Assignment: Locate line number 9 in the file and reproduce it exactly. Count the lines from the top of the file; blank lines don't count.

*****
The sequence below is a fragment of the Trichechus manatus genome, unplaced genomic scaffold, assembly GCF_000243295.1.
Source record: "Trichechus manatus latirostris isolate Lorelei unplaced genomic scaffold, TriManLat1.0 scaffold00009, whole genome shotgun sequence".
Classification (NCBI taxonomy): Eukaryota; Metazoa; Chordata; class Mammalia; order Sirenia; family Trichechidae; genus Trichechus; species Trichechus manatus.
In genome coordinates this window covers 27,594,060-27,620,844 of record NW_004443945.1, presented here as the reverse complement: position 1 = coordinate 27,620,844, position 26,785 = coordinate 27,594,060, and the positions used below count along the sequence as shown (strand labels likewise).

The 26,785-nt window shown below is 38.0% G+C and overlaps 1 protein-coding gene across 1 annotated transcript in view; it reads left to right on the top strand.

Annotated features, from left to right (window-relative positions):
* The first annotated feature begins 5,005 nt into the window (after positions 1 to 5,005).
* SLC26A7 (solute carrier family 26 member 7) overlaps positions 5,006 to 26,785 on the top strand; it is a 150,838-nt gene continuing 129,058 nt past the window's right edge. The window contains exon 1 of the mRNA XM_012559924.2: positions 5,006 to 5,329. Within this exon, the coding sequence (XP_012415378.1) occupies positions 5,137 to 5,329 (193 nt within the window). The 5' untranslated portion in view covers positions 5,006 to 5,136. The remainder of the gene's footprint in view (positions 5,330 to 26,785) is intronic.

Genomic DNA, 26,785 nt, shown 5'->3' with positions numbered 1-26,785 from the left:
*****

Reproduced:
Genomic DNA, 26,785 nt, shown 5'->3' with positions numbered 1-26,785 from the left: